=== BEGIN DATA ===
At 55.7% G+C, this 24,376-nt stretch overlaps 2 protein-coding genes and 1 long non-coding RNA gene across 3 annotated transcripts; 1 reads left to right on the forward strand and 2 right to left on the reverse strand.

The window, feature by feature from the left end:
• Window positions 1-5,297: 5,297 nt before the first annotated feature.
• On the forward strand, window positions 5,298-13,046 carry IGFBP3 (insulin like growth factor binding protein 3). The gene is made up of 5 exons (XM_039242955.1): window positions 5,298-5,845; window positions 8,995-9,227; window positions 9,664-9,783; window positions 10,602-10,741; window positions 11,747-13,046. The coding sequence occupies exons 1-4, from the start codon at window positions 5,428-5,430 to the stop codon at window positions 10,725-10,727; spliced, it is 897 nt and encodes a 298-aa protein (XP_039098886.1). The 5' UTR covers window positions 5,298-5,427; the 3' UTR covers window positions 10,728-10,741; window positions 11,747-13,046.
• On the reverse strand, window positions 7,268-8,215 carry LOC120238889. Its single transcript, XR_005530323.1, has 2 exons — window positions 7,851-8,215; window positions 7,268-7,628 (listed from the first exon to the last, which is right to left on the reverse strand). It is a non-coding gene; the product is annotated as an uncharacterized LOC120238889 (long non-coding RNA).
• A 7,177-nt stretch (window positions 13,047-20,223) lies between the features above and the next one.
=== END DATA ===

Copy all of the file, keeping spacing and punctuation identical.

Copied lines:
At 55.7% G+C, this 24,376-nt stretch overlaps 2 protein-coding genes and 1 long non-coding RNA gene across 3 annotated transcripts; 1 reads left to right on the forward strand and 2 right to left on the reverse strand.

The window, feature by feature from the left end:
• Window positions 1-5,297: 5,297 nt before the first annotated feature.
• On the forward strand, window positions 5,298-13,046 carry IGFBP3 (insulin like growth factor binding protein 3). The gene is made up of 5 exons (XM_039242955.1): window positions 5,298-5,845; window positions 8,995-9,227; window positions 9,664-9,783; window positions 10,602-10,741; window positions 11,747-13,046. The coding sequence occupies exons 1-4, from the start codon at window positions 5,428-5,430 to the stop codon at window positions 10,725-10,727; spliced, it is 897 nt and encodes a 298-aa protein (XP_039098886.1). The 5' UTR covers window positions 5,298-5,427; the 3' UTR covers window positions 10,728-10,741; window positions 11,747-13,046.
• On the reverse strand, window positions 7,268-8,215 carry LOC120238889. Its single transcript, XR_005530323.1, has 2 exons — window positions 7,851-8,215; window positions 7,268-7,628 (listed from the first exon to the last, which is right to left on the reverse strand). It is a non-coding gene; the product is annotated as an uncharacterized LOC120238889 (long non-coding RNA).
• A 7,177-nt stretch (window positions 13,047-20,223) lies between the features above and the next one.